Worker Safety: Will OSHA’s New Record-Keeping Regulations Improve Safety?

OSHA, Letters OSHA for acronym of Occupational Safety and Health Administration

Much debate still exists about OSHA’s final rule on recordkeeping and, more importantly, on OSHA making that information public.  Here, again, are the facts (as first published in Industrial Safety & Hygiene News):

FACT: Under the new rule, all establishments with 250 or more employees in industries covered by the recordkeeping regulation must electronically submit to OSHA injury and illness information from OSHA Forms 300, 300A, and 301. Establishments with 20-249 employees in “”certain industries* must electronically submit information from OSHA Form 300A only.

The new requirements take effect August 10, 2016, with phased-in data submissions beginning in 2017. These requirements do not add to or change an employer’s obligation to complete and retain injury and illness records under the Recording and Reporting Occupational Injuries and Illnesses regulation.

AND THE INDUSTRY REACTION:  OSHA’s new electronic recordkeeping rule is not winning approval from America’s oldest safety profession. The American Society of Safety Engineers (ASSE) says the final rule requiring employers in high-hazard industries to submit injury and illness data for posting on the OSHA website will not achieve the goals the agency has set for it.

“The rule’s emphasis on data collected after injuries and fatalities occur is a step backward for safety professionals who work hard to move organizations toward measuring leading indicators, which better indicate how to avoid injuries and illnesses,” said ASSE President Michael Belcher.

“Injury and Illness rates were never intended to be used as a performance measurement, but that’s exactly what’s going to happen if they are published. Given the difficulty the DOT is having defending its Compliance, Safety, Accountability (CSA) program’s publishing of motor carrier roadside inspection data, OSHA should reconsider the complex data interpretation issues even the safest employers will face when the rule goes into effect.” Belcher added that the new standard will not have the desired effect on companies that already do not adequately report the data and are not committed to their workers’ safety. “As this rule is implemented, OSHA will still need to improve its efforts to identify the worst employers so it can focus its limited resources to workplaces where the best gains in safety can and need to be achieved.”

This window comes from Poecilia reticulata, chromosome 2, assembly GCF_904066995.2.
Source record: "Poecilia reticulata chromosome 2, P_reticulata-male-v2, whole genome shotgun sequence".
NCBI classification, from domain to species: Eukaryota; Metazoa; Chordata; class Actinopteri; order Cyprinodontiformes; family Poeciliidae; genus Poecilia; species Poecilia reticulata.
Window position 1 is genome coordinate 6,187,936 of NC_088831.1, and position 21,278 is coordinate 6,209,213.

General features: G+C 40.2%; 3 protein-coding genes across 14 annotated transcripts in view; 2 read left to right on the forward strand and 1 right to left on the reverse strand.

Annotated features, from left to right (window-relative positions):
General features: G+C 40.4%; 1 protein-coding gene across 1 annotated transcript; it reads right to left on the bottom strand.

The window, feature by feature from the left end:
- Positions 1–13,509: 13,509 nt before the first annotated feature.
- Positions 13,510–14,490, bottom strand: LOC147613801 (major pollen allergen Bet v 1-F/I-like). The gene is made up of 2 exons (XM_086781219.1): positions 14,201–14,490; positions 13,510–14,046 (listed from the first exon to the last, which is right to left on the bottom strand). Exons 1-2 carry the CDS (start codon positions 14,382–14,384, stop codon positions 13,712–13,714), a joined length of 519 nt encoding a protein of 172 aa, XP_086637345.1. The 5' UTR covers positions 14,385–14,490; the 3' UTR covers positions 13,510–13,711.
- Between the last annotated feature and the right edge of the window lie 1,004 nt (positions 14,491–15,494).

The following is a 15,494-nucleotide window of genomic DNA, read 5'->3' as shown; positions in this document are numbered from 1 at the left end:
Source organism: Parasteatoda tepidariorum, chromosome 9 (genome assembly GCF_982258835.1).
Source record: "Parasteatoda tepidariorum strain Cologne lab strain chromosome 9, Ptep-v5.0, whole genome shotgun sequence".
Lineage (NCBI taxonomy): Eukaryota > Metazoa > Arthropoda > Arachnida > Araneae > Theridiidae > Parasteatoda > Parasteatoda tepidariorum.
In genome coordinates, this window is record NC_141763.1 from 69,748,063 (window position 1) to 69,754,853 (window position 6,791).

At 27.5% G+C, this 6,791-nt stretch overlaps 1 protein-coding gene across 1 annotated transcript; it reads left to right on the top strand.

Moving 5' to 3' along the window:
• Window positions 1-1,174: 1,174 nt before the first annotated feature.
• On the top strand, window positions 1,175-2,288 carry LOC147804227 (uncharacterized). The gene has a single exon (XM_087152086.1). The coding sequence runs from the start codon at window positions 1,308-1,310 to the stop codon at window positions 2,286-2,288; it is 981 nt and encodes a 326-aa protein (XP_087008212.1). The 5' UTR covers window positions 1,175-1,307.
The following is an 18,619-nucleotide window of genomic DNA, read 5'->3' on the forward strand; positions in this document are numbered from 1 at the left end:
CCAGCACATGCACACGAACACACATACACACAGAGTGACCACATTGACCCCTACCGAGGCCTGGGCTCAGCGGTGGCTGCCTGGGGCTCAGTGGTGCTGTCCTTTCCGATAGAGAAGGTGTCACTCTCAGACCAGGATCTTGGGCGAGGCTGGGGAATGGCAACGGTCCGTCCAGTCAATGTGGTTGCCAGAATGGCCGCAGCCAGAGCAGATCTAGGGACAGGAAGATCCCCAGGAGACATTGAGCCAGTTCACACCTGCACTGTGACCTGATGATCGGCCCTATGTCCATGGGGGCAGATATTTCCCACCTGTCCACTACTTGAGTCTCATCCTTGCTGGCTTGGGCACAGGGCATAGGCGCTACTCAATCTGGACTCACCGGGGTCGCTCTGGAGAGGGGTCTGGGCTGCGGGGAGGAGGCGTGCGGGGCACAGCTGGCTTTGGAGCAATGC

But, OSHA’s Chief, Dr. David Michaels, said making company-specific injury and illness data publicly available will motivate employers to improve their workplace safety, and give them benchmarks with comparable companies and industries to use when measuring their safety performance.

Will the published results become a performance measurement with the focus shifting to keeping a good record for individual performance reviews (job security and raises) versus improving workplace safety and eliminating hazards? Will those who are not committed to safety get a “wake-up call” by public exposure of a poor safety record or simply “cook the books” to hide the true level of unsafe practices in their workplace? Only the actual changes to compliance levels over time will tell the true outcome.

Published by Stephen Kovatch

Senior Client Manager  Stephen J. Kovatch focuses on assisting clients in establishing corporate regulatory compliance programs in the areas of air, water, and waste management. Mr. Kovatch also provides direction to industrial facility owners who are active in the transaction of contaminated property by defining objectives, coordinating soil and water sampling protocols, risk assessment, and remedial / cleanup activities. He frequently represents clients in property sales negotiations and regulatory agency and insurance proceedings.

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